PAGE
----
The number of electric vehicles in Minnesota is growing at a rapid pace.
Now for the first time, state agencies have a an official plan to support the industry’s growth.
“This thing is happening fast,” said Tim Sexton, MnDOT Chief Sustainability officer.
Tim Sexton and MnDOT put together a first of its kind report with the Minnesota Pollution Control Agency and the Great Plains Institute. The goal is to outline a vision for this industry.
“A lot of people are saying that their next car is going to be an electric vehicle but we’re trying to help everyone understand what that means,” Sexton said.
In 2011, there were about 400 electric vehicle registrations in Minnesota. That number jumped to nearly 6,000 in 2017. The goal is 200,000 by the year 2030.
“We’ve seen exponential growth in the last three to five years,” Sexton said. “And that growth is expected to ramp up over time.”
But as more electric vehicles hit the street, there are some challenges ahead.
“We still need more infrastructure and we need more education around electric vehicles,” Sexton said.
Better infrastructure includes more access to charging stations on longer trips.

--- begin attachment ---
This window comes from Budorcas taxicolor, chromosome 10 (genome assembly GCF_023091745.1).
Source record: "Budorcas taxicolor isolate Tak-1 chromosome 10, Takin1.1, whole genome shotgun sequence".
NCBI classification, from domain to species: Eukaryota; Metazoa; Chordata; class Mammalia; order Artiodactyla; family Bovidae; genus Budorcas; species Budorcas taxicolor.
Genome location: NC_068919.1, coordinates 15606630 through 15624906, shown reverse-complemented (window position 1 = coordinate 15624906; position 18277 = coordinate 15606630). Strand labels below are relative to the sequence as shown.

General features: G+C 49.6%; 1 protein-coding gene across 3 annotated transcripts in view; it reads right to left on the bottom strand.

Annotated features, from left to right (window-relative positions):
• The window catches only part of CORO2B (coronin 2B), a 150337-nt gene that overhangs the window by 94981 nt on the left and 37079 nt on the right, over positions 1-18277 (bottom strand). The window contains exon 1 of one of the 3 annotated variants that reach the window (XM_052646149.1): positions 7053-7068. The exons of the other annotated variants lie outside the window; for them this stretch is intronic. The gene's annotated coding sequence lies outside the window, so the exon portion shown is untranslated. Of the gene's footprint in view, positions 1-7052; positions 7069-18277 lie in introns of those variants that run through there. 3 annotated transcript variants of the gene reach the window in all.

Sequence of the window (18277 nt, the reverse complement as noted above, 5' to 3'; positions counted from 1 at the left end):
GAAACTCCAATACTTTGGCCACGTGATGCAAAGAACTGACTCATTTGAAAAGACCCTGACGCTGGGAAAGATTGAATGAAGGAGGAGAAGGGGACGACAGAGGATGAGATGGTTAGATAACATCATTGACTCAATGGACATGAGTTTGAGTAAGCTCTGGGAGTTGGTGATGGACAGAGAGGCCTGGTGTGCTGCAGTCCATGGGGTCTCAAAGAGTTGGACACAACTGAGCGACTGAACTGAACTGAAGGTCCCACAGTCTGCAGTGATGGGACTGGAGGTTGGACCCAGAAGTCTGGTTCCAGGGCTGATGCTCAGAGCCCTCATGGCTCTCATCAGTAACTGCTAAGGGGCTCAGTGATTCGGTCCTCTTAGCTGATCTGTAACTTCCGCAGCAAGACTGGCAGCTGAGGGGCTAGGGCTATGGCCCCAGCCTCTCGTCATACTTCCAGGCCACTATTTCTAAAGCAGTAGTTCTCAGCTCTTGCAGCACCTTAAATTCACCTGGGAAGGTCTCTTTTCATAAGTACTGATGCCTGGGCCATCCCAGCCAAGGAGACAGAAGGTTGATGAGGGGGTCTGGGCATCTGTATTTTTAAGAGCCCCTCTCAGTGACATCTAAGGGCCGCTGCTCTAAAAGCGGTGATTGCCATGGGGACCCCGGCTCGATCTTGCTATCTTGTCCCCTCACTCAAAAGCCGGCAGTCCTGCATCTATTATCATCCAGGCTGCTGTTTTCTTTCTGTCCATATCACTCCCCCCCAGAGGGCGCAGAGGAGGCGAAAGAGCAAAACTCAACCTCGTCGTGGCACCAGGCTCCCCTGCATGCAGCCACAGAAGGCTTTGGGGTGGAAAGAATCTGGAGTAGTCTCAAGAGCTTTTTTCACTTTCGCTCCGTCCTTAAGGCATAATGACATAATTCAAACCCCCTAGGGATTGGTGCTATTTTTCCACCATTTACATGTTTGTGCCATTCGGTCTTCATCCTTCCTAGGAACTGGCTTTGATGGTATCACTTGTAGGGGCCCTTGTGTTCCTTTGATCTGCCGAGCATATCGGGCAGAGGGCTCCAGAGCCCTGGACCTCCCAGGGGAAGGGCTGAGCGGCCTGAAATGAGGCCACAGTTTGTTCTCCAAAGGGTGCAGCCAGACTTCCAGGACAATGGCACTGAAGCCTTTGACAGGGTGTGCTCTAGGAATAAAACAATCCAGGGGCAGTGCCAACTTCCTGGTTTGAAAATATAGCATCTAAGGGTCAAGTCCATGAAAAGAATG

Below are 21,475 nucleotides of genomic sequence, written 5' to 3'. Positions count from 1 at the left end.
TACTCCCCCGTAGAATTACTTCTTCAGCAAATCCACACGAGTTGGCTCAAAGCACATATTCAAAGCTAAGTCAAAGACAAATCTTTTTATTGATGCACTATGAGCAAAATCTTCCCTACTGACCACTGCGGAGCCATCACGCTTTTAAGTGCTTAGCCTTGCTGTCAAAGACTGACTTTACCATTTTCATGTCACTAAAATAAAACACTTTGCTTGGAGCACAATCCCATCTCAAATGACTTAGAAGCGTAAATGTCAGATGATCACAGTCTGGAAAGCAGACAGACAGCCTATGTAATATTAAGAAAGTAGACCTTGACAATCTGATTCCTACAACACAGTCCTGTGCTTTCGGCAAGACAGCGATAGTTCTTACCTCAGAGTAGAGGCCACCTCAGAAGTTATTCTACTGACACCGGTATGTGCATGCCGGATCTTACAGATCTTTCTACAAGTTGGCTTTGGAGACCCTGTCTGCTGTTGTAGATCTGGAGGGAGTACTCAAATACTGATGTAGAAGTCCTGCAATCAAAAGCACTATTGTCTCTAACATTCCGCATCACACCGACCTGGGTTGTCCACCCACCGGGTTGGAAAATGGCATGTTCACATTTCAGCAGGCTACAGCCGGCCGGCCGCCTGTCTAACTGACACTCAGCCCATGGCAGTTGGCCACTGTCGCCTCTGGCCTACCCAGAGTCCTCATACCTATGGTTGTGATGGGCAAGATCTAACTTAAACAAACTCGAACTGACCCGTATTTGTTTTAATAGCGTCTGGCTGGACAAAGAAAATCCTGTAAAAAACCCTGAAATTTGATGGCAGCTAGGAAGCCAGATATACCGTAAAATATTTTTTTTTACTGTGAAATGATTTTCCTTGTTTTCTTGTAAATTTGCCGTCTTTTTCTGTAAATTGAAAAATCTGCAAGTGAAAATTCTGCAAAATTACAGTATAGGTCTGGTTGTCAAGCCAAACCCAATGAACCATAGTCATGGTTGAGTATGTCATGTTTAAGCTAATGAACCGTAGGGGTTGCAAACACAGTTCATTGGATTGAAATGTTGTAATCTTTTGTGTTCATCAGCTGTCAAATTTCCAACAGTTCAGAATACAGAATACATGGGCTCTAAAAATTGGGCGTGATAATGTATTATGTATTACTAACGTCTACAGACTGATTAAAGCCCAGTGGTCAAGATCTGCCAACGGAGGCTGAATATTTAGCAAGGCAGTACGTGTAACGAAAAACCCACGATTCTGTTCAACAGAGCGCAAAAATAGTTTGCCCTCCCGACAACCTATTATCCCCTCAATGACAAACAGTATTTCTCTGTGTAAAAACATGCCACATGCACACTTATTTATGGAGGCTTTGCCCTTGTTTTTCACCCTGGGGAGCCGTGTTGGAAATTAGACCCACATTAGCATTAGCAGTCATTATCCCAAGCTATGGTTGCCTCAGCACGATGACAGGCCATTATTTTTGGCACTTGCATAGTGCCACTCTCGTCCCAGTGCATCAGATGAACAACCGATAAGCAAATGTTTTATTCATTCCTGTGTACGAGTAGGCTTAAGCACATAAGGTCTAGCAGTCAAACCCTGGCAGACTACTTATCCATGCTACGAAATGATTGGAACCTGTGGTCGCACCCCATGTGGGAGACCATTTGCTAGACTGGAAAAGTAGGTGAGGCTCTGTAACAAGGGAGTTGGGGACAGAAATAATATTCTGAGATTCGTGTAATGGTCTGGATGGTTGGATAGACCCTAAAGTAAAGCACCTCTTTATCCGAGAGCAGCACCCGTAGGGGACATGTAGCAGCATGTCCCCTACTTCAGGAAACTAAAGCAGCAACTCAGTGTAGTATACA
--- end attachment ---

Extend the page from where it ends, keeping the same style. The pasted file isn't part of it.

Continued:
“If we wanted to build a full, fast charging vehicle network in Minnesota, this is one way that we could do that,” Sexton said.
Sexton says part of educating includes relaying the environmental and economic benefits of electric to the public.
“It is intended as a launching point to have that conversation,” Sexton said.
By 2030, Jukka Kukkonen, who is an electric vehicle consultant, is confident the majority of vehicles sold will be electric.
“We have seen such fast growth in other markets that that makes me believe that’s where we’re going,” Kukkonen said. “It’s good to prepare for electric vehicles.”
The report outlines that another challenge with this market is the perceived cost. Many people think luxury cars when they think of electric vehicles. But there are now 26 different electric vehicles from manufacturers including Ford, Honda, and Toyota. Part of the report addresses getting the word out that these vehicles are becoming more affordable and more comparable to gas powered vehicles.